Saturday, November 27

Mystery Middlemore Hospital Covid-19 Case: ‘We knew it was inevitable’

As health authorities rush to investigate a mysterious Covid-19 infection at Middlemore Hospital, and figure out how to cover the staff shortage, unions and opposition parties have called the handling of the case a failure and a disaster.

Middlemore Hospital

Photo: RNZ / Claire Eastham-Farrelly

A man was admitted on Saturday that he unknowingly had the virus, prompting the closure of four rooms with 29 retired employees.

Today the health authorities have not been able to say how the patient and eight of his relatives contracted the virus, if any of them were vaccinated and exactly how many other surgeries and patients were affected.

Covid-19 Response Minister Chris Hipkins said Control his understanding “is that there is a link” and he was working to find it.

Health Director-General Ashley Bloomfield said there are no sights and said Auckland health authorities had assessed it as a low-risk event for the community.

“They’re having ongoing conversations with individual members of that family, in part, just to see if they can get to the bottom of how the first person in that household got infected and find their link to the larger outbreak.”

Inside Middlemore Hospital, the medical director, Dr. Pete Watson, admitted that there were no rooms available in the ward to isolate the man as soon as the virus was suspected.

The case arose at a time when many staff members were already off work because they had been to a place of interest.

The kaiwhakahaere nurses organization Keri Nuku said it had exposed a faulty and under-resourced healthcare system, which was not prepared for Covid-19.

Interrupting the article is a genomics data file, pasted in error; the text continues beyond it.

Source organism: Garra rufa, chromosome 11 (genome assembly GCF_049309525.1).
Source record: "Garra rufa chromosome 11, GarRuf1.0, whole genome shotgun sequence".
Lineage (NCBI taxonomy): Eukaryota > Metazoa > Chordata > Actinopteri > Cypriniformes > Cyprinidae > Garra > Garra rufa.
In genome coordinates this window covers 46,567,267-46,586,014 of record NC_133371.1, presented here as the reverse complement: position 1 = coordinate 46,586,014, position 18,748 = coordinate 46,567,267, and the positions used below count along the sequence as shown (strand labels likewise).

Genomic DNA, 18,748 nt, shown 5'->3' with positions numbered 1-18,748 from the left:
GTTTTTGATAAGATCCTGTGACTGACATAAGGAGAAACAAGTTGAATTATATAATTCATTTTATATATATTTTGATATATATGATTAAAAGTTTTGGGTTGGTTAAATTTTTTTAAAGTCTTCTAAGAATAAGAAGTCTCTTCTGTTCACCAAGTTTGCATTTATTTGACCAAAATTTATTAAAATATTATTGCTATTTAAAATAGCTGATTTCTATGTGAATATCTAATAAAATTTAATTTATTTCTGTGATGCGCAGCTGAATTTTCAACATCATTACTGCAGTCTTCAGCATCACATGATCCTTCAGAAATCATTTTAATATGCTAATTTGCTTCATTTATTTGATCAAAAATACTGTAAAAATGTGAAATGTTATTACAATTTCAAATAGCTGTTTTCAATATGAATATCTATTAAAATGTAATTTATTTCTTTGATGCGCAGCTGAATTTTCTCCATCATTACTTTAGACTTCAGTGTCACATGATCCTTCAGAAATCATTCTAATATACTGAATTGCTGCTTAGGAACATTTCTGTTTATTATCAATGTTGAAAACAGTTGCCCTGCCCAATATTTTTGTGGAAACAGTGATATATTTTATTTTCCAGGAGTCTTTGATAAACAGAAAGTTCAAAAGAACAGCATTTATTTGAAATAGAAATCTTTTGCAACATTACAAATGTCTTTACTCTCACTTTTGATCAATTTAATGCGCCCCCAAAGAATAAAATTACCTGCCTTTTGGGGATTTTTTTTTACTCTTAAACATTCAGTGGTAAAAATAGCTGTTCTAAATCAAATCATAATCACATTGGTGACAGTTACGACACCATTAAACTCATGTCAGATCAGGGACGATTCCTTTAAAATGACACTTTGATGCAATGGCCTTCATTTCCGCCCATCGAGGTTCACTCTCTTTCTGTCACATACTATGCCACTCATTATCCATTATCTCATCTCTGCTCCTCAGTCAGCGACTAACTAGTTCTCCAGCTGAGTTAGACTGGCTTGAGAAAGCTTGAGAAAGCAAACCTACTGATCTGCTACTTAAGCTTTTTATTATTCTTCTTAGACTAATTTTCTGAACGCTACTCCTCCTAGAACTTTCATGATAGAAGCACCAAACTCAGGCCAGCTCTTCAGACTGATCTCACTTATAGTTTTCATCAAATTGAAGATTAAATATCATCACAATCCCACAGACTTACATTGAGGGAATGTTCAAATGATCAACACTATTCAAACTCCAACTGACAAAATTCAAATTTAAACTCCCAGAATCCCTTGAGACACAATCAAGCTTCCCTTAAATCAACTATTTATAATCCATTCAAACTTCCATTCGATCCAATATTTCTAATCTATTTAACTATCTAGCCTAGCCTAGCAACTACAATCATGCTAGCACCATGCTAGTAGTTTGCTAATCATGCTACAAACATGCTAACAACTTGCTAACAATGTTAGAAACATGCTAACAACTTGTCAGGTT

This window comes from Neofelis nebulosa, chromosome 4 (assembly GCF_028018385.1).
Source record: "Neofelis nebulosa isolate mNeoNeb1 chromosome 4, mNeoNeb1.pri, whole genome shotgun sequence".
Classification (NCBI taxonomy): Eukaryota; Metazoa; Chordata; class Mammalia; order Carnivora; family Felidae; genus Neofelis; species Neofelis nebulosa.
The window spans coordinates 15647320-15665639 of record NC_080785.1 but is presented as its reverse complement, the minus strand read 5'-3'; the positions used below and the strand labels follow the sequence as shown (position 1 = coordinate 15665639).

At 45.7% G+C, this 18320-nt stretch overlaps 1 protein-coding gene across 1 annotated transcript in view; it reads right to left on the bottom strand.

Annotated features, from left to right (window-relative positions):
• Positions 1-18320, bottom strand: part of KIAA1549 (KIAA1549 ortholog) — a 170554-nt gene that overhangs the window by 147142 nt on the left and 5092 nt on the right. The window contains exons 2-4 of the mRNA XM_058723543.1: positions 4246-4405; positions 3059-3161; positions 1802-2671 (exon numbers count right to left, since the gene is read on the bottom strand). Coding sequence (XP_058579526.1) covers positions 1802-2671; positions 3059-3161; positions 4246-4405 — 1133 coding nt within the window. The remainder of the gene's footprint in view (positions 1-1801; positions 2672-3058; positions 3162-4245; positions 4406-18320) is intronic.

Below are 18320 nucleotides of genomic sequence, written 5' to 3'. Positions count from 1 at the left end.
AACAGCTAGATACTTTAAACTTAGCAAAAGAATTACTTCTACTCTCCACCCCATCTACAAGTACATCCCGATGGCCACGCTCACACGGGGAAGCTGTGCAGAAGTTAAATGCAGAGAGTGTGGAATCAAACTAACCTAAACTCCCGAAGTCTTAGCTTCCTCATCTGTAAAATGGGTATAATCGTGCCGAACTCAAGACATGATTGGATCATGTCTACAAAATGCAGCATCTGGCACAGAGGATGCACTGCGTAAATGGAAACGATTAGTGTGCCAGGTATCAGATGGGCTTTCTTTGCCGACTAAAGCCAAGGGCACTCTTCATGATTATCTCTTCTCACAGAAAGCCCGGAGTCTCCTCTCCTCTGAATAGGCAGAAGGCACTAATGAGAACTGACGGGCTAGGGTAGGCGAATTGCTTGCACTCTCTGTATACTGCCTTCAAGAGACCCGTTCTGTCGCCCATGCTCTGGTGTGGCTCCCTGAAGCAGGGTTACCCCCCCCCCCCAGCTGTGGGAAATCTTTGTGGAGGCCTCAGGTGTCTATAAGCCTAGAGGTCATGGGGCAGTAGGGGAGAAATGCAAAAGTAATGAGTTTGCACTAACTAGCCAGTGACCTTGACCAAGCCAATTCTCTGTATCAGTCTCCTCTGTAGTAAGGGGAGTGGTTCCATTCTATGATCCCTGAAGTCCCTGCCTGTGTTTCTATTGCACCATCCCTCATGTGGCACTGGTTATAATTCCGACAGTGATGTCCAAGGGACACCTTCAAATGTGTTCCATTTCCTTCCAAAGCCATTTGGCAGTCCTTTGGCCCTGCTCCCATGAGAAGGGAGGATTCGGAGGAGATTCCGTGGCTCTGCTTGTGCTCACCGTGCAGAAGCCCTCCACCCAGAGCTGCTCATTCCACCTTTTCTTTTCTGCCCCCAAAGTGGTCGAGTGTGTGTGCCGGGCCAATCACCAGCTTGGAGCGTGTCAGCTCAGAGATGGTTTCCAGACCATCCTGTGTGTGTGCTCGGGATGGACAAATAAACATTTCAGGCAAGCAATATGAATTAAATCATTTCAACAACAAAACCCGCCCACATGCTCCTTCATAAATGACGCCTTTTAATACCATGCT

“This is the frustrating part of this. We knew it was inevitable, but we certainly weren’t prepared. And being prepared meant having well-resourced and functional rooms where there are a lot of staff,” he said.

As the counties Manukau District Board of Health is reviewing the incident, Dr. Bloomfield says he does not believe there was negligence, and Health Minister Andrew Little says the hospital is well placed to deal with the virus.

Dr. Pete Watson defended the hospital’s front door screening process saying there was no way of knowing that the man, who presented with abdominal pain, had Covid-19.

He said that abdominal pain would now be checked on the Covid questionnaire.

National Party leader Judith Collins called the situation a “mess.”

She said the number one item that should be available to hospitals is the rapid antigen test for Covid-19.

“It’s only 15 minutes to see if the test shows Covid. Then they could have taken more appropriate action,” he said.

Green Party leader James Shaw also believed that the situation could have been avoided.

“As long as you don’t have enough staff and you underpay the staff you do have, you run the risk of a high error rate,” he said.

Law enforcement leader David Seymour said the delay before the man was placed in solitary confinement appeared to be due in part to a change in staffing shifts.

“There were also major problems with personnel coming in and out and not wearing personal protective equipment (PPE) going in and out of that ward. So those are major problems,” he said.

The executive director of the Association of Salaried Medical Specialists, Sarah Dalton, says that grouping staff into separate “groups” and reducing the number of patients has minimized the impact of the case.

But you can also think of some ways Middlemore Hospital could have been better prepared.

“The outdated state of hospital facilities, the need to rely on shared rooms with only curtains between them, the lack of negative pressure rooms, is really exposing our hospitals as very vulnerable, should admissions for Covid increase, or with unknown Covid, “he said. said.

It’s unclear how many staff members the Manukau District Board of Health is trying to bring in from the counties to cover those who dropped out and how many patients will be deferred.

Personnel are already being brought in from across the country to fill the shortage in Auckland.

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